The Canadian dollar rebounded, gaining 1.2 cents to 81.30 cents (U.S.), as investors bet that Mr. Poloz’s upbeat tone makes another rate cut this year less likely.

Some analysts aren’t convinced Mr. Poloz is right. He got the first quarter wrong and now he’s overoptimistic about what the rest of the year will bring, said Ben Homsy, a fixed-income analyst at Leith Wheeler Investment Counsel in Vancouver.

“The impact from low oil prices on the Canadian economy is not a one-quarter event,” Mr. Homsy said. “We’ll see that reverberate through the second and third quarters.”

He pointed out that dismal factory sales, which fell for a second consecutive month in February, suggest the lower Canadian dollar isn’t yet helping non-energy exporters.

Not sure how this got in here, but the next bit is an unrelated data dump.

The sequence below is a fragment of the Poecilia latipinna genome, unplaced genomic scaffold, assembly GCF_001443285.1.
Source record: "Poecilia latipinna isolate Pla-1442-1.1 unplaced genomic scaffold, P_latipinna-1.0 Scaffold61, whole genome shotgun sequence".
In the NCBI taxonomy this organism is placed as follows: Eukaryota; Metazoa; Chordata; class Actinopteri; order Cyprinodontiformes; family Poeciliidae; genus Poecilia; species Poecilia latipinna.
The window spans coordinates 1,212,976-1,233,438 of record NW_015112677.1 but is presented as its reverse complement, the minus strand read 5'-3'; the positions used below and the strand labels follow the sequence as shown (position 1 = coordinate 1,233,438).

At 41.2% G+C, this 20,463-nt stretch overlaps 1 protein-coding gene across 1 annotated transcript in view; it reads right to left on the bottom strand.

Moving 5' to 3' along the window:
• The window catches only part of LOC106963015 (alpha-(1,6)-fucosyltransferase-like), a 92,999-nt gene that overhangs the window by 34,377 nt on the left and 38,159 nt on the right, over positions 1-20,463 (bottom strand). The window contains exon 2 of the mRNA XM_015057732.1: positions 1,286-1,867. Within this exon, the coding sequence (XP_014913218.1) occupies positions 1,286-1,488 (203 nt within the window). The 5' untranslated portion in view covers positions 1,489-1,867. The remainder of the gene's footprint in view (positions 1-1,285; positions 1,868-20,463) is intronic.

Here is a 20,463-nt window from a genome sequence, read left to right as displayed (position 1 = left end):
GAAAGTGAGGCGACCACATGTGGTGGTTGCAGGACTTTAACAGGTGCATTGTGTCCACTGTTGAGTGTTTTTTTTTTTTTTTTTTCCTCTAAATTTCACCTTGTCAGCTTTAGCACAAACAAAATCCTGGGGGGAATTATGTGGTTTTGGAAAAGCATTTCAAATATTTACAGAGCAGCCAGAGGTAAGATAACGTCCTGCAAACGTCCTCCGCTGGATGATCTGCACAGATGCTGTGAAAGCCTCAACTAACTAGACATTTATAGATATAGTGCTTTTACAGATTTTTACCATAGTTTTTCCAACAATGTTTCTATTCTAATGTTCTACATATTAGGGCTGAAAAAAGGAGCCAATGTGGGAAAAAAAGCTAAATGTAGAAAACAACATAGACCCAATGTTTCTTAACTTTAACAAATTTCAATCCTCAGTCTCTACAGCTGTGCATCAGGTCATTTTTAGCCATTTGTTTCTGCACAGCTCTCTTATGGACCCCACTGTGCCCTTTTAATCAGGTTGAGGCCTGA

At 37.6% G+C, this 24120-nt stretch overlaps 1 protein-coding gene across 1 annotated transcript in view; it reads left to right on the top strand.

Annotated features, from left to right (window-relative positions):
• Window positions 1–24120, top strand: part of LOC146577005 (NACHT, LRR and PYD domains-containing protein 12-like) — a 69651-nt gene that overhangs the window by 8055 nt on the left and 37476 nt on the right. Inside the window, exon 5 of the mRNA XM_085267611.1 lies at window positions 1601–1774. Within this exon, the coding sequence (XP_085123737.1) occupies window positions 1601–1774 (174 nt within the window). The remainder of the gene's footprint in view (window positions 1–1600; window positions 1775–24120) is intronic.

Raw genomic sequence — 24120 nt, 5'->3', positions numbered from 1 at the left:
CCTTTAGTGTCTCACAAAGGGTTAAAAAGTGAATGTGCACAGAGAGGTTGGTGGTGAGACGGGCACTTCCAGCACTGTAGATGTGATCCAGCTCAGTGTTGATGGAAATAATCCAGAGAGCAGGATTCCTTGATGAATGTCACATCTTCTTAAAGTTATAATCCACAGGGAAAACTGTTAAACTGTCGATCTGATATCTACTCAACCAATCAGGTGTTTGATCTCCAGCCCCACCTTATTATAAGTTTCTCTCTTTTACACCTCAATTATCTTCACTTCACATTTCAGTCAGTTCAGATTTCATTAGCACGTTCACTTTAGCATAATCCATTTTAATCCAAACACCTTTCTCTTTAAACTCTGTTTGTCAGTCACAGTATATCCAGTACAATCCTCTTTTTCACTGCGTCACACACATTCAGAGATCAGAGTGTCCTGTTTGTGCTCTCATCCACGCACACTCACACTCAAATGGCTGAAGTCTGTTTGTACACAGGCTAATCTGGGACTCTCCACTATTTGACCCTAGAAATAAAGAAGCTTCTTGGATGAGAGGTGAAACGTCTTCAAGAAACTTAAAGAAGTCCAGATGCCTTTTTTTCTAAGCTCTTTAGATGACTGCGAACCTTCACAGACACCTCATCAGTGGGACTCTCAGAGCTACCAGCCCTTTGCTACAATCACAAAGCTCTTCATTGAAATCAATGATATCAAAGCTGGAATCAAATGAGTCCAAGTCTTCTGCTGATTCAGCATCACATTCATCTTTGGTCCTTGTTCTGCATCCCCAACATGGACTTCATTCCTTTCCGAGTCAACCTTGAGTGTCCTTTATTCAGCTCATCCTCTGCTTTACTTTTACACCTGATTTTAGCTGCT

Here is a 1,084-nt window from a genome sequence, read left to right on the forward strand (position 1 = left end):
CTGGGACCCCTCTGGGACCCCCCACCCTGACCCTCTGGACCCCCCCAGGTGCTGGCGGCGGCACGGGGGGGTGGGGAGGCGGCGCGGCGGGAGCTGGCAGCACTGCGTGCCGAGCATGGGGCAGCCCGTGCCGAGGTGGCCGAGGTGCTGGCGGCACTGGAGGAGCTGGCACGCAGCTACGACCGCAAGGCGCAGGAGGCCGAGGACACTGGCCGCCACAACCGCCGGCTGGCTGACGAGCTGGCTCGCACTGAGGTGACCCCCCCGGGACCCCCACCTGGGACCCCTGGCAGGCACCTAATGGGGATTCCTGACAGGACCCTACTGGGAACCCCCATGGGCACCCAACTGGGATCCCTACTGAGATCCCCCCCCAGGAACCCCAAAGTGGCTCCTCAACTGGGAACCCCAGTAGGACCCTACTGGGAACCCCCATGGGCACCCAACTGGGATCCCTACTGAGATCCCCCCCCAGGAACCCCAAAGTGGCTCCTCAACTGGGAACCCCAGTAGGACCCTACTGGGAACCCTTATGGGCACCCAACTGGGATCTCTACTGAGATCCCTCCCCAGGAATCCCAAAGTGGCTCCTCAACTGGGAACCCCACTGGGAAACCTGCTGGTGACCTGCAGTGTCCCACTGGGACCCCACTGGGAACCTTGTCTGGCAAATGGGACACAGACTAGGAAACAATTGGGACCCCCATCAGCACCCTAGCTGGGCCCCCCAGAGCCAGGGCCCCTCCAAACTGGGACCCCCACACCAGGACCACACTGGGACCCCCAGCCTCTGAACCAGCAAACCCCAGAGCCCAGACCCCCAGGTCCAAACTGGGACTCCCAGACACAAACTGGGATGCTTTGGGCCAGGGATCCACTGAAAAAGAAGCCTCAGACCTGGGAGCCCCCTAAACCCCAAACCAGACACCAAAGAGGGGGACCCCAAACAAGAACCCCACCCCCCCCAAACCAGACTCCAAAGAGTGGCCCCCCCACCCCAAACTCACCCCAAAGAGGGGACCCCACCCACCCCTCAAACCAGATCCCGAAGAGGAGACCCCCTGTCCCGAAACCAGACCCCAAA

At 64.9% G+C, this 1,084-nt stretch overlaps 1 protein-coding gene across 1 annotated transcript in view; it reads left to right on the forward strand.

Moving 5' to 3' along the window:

Read more » The Globe and Mail
See more » http://www.theglobeandmail.com/report-on-business/economy/bank-of-canada-cuts-outlook/article23965431/

China-Pakistan Economic Corridor to be a game changer

Update on 12 April 2015

QUETTA: Balochistan Chief Secretary Saifullah Chattha has said several mega projects, including the Gwadar Economic Free Zone, West Bay Expressway and Gwadar airport, would be inaugurated during the Chinese president’s visit to Pakistan on 20-21 April.

Update on 11 March 2015

KARACHI: Prime Minister Nawaz Sharif arrived in Karachi on Wednesday to inaugurate the first phase of the Karachi-Lahore (M-9) Motorway, which will cost Rs. 36 billion. M-9 will facilitate people commuting between Karachi and major cities including Sukkur, Badin, Ghotki, Rohri, Dadu, Pannu Aqil, Abro, Sadiqabad, Rahim Yar Khan, Zahir Pir, Jalalpur Peerwala, Abdul Hakim, Mamu Kanjan and Nankana Sahib.

Industrial parks and special economic zones are part of the China-Pakistan Economic Corridor (CPEC) memoranda of understanding recently agreed between the leaders of the two countries.